Armchair Pundit

An English team restoring national pride?

Alex Chick

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The players, coaches, masseurs and chefs might be returning to these shores in shame, but it is nice to know England still has one team excelling themselves in South Africa.

Step forward referee Howard Webb and his assistants Darren Cann and Mike Mullarkey, who seem to have achieved national treasure just by officiating a football match competently.

If the nation's broadcasters are to be believed, Webb should be greeted on his return to his home town of Rotherham by a 20ft bronze statue of him shouting at a South American who cannot possibly understand him.

I suppose we have to cling on to small victories, but Webb, Cann and Mullarkey's performance was greeted as a masterpiece simply because they did not disallow any clear goals.

The country has been brought so low by that defeat to Germany that routine decisions are now a source of national pride.

Cann also had a night to remember, earning lavish praise for correctly spotting Luis Fabiano was onside for his goal. "What a night Darren Cann is having!"

Perhaps we should be glad our footballers were dumped out so unceremoniously, because the path is now clear for Webb to referee the final.

No such luck for England's friend Senor Larrionda, whose Uruguayan countrymen's progress to the last eight threatens his continued involvement almost as much as his inability to see which side of a line the a football is. Loser.

Now Webb is a good referee and probably a decent man, but since when did a correctly deployed advantage from the Yorkshire Collina bring squeals of ecstasy from Clive Tyldesley?

Even Five Live's Alan Green joined the chorus of praise, having spent the whole season advancing a sketchy theory that Webb had got worse.

I don't know whether this epic clutching at straws actually reflected the national mood. I didn't have time to ask everyone, although a number of mocking texts and tweets suggested not.

Let's just remember we're talking about a referee here. He might be our b******d in the black, but he's still a b******d in the black.

Refs are figures of loathing, ridicule or - an absolute best-case scenario - indifference. Week in, week out, they get abused by managers, fans and pundits. So why would we cheer our least useless official once he gets on the world stage?

It is just as silly as the argument that we ought to support English teams in Europe. No. If you hate Manchester United, Chelsea or Arsenal, you hate them. You want them to lose every game they play, even against a team of Carlos Kickaballs from Bucharest.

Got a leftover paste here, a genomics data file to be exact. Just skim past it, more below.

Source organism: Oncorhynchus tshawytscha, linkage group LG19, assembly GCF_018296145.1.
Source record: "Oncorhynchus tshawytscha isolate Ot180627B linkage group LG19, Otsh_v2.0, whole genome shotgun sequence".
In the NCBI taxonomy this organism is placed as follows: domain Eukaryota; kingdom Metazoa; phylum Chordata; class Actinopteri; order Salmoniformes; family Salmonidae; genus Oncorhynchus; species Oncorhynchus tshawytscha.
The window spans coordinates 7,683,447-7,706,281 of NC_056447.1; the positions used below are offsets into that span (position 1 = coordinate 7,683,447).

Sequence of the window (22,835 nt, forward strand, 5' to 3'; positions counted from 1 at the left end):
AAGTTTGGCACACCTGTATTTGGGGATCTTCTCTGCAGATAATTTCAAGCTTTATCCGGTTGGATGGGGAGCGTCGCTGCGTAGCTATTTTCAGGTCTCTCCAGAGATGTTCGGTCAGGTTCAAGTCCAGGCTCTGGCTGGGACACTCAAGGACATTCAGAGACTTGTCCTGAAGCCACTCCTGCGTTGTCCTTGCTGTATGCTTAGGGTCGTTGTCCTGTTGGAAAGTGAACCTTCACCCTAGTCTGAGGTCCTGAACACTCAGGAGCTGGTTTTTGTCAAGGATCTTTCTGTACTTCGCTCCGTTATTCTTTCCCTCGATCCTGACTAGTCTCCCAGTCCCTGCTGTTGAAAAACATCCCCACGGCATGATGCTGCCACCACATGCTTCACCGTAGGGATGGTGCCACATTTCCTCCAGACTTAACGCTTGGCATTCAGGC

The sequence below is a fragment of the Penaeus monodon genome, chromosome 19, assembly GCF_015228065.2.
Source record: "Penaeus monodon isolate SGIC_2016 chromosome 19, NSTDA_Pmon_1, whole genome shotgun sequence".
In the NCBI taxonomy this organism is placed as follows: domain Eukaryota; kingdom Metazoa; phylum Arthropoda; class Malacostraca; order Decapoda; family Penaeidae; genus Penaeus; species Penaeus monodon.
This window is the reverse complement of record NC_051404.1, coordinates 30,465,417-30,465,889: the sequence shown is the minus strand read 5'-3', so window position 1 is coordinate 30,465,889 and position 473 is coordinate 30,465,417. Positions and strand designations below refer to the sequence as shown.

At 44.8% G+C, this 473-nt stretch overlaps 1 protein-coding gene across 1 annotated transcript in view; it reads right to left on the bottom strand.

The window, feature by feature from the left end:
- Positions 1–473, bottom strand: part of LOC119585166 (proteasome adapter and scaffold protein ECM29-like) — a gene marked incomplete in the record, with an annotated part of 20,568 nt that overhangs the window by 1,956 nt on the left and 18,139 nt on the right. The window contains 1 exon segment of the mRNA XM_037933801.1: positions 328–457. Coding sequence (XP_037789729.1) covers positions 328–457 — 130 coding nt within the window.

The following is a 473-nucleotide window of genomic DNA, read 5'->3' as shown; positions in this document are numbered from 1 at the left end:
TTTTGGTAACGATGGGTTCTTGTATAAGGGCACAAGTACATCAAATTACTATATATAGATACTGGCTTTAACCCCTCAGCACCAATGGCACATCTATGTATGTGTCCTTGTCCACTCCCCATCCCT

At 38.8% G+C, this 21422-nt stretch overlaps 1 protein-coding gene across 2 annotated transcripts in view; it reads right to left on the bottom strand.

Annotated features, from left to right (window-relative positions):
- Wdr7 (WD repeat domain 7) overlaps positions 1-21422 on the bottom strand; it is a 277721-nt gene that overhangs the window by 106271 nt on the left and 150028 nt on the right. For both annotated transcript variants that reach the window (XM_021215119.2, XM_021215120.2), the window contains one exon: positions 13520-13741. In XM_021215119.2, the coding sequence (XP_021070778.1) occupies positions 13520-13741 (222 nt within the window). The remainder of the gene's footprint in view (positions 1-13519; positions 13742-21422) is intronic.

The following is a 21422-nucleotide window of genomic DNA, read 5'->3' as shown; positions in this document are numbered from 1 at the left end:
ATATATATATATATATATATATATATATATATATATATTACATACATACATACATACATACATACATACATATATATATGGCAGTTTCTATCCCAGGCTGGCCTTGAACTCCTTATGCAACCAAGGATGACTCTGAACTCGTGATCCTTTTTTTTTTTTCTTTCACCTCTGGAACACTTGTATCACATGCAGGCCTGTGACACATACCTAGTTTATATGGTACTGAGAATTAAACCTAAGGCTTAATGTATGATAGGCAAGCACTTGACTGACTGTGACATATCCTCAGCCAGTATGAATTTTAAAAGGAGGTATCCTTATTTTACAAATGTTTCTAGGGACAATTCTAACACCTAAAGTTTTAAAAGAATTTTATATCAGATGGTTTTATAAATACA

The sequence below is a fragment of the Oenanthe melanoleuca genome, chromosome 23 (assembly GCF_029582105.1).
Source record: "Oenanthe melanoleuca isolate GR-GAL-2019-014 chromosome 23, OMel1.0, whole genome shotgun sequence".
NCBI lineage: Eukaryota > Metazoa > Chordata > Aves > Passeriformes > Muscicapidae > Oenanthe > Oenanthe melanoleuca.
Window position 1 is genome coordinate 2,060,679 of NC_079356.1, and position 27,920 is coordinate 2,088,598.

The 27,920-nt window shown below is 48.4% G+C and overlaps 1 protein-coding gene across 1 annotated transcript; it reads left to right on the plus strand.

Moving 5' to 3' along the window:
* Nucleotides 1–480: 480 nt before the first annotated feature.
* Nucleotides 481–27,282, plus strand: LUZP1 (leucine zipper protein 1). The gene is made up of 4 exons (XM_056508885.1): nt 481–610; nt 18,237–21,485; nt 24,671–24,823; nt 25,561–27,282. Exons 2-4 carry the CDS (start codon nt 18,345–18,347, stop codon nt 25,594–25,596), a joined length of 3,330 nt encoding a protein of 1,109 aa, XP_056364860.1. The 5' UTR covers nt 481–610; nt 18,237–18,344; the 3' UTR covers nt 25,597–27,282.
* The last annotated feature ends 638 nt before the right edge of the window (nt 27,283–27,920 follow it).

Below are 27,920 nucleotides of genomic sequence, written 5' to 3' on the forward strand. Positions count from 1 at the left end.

I have absolutely nothing against Howard Webb, but that doesn't mean I want him to succeed any more than a ref from any other country. And it definitely won't restore my national pride if he referees the World Cup final.

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Mind you, it was an odd day all round as the media struggled to find a new storyline in this World Cup.

The trials and tribulations of England provide a universal reference point to give the casual viewer interest in any game: "The winner of Paraguay-Japan could face England in the last four."

But with England out, we had to - gasp! - just enjoy some other countries playing football.

Not that we were going to let go without a fight. Alan Shearer was in a filthy mood throughout the Holland-Slovakia game, while ITV lost the plot completely and invited a live band into the studio after Brazil-Chile - it was like Adrian Chiles was presenting the One Show again.

I was just mightily pleased we were out when I watched Brazil beat Chile 3-0. The Chileans would have thrashed us, never mind Brazil.

But the Five Live team saw England parallels even in a South American derby: "Now that's how you lose by three goals!" they purred as Chile kept pouring forward late on.

The rest of the country merely chastised themselves for allowing them to get carried away in hype and inflated expectations. Then they changed the channel and watched Andy Murray take the next step on his way to a glorious Wimbledon triumph.

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There'll be more on what Glenn Hoddle would almost certainly call 'the Fabio Capello situation' in the morning blog, by which time the England squad will have been accorded a welcome of rotten fruit at Heathrow.

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